TrenchPhysics documents his experiments with taking objects created on his 3D printer and dunking into a bath of acetone vapor to produce a professional finish. 3D printers produce objects by printing them from the ground up one layer at a time. This causes every printed object to have visible ridges on it. The acetone vapor causes the outside layer of the 3D part to fuse together, eliminating the ridges and creating a uniform smooth surface. The end result makes the part very shiny.
It was made out of printed parts, so it would only last a month before I’d need to print new bearings and other moving parts.
From Printcrime by Cory Doctorow. Link here:http://craphound.com/?p=573
I am glad to bring us closer to this terrible future. Here are some printable bearings I made. I am working on a project that needs alot of them and was enraged by not being able to print them. Especially after reading this story.
Get the models here:
They are a little tricky to put together. First you have to cut out about 15 sections of printing stock into 2cm long segments. The length is flexible, as long as it fits into the bearing housing . Then place all of the pieces of stock into the outer ring for the bearing. Carefully place the inner tube into the out ring and snap it shut. Now it should roll freely. Depending on how well your printer performs you will have a shorter or longer break in period. After the pieces are properly broken in its nearly as smooth as metal ball bearings. I haven’t done a load test on them, but they spin freely when spun by hand.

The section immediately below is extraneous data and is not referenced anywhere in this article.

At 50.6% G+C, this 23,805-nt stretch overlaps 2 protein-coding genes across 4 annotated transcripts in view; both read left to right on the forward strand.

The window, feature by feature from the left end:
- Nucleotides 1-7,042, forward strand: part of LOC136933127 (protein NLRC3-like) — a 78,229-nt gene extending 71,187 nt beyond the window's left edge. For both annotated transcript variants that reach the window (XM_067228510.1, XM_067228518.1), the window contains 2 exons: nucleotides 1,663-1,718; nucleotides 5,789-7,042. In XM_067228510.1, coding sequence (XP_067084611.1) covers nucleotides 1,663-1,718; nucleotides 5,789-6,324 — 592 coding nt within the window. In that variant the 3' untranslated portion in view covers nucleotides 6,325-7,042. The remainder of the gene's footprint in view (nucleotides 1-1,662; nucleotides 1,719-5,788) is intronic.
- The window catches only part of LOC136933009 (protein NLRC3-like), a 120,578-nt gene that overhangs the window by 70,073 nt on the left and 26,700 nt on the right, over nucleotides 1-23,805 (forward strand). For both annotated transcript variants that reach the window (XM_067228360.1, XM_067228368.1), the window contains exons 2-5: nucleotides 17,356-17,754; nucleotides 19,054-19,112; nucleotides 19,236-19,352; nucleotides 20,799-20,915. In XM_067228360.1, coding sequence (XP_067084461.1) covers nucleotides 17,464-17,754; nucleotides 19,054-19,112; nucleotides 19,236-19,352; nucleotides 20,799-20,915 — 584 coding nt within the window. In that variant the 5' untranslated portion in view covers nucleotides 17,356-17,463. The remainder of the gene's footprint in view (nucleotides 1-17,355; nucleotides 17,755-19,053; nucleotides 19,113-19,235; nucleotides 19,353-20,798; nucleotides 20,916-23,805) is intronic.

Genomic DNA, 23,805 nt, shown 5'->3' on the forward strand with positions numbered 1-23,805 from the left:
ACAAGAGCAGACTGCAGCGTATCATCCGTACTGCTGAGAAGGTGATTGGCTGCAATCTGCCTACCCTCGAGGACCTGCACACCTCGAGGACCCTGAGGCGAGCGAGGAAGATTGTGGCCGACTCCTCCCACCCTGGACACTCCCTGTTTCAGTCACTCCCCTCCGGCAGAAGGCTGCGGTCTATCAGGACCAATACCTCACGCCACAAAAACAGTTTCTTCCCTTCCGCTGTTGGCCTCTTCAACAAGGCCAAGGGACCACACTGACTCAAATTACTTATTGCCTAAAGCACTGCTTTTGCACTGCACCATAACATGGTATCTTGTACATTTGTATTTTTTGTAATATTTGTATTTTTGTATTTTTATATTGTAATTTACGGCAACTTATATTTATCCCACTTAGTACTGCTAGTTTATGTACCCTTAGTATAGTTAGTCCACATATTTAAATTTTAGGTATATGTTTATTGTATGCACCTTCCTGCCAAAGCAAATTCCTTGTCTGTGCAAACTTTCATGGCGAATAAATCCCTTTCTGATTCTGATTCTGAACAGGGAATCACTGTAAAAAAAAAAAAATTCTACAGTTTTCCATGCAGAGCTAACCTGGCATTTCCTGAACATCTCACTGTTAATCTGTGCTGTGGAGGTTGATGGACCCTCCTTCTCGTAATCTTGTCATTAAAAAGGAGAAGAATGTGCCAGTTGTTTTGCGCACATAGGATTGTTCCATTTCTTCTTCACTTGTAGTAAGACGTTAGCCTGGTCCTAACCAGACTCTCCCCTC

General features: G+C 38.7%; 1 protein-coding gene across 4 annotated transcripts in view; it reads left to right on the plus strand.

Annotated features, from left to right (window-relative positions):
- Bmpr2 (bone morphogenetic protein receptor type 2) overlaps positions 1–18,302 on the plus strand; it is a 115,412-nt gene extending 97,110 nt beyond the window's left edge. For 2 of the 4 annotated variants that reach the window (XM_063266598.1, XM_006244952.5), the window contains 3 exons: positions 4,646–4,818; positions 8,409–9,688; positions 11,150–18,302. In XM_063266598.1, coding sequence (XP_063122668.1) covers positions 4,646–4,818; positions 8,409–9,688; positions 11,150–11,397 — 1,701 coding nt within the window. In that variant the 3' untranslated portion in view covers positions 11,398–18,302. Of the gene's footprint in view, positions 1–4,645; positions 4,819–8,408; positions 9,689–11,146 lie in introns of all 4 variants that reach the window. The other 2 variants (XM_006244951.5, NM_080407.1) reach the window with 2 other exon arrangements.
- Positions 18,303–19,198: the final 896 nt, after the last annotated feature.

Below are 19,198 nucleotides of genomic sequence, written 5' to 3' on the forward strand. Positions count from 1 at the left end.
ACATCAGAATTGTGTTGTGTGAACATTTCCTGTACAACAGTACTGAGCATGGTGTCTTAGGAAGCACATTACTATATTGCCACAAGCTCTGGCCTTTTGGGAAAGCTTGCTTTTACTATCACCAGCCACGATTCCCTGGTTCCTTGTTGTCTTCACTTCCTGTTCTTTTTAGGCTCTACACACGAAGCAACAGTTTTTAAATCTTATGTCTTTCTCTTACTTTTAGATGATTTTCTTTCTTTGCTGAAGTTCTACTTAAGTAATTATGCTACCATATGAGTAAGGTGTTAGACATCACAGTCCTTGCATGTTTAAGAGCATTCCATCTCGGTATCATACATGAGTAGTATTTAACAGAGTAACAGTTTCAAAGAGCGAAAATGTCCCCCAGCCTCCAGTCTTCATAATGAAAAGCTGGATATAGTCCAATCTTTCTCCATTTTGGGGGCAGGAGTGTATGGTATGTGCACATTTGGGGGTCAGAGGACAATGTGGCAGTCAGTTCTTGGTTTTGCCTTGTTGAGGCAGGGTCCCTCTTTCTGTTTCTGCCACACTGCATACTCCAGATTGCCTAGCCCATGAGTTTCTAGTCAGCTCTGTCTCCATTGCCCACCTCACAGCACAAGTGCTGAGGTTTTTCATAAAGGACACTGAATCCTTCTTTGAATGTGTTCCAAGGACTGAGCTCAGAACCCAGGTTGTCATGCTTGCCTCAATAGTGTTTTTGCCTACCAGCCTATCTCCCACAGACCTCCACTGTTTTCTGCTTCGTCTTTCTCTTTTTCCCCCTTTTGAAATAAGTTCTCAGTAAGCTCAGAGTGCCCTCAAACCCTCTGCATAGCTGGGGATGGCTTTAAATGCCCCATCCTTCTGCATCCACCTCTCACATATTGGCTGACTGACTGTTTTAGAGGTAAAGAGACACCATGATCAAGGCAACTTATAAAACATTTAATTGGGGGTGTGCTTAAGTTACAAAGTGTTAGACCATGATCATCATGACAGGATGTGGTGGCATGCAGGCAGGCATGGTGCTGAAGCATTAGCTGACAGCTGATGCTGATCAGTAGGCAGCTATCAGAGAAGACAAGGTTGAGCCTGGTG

Here is my Leonardo Robot.
Enjoy downloading it from: http://www.thingiverse.com/thing:1769
So a few days ago a friend of mine was itching to build something. They look around and start showing me a neat paper robot from http://www.paperrobots1999.com/home.html
I was thinking it’s really cute, but I have a 3d printer so I had to make one for myself. I realized that the transition from paper to plastic is one that is hard to make. It requires joints that work in plastic and all the joints are going to be rigid now. For instance the hips on the paper robot are done by just having loose thread, I can’t do that in plastic.
Anyway, I knew how to make hinges in plastic from my previous post of an evil robot hand here: http://www.thingiverse.com/thing:1413
I then set out to make my own robot. But how should I structure him? A little Golem to call my own to do my evil bidding. I thought I should make him perfect. But how can I make him perfect? Suddenly I knew the place and who to ask , Leonardo Davinci’s notebooks. Leonardo sketched up the perfect proportions for a human. So I decided to follow them.
The measurements and all of the proportions can be found here: http://en.wikipedia.org/wiki/Vitruvian_Man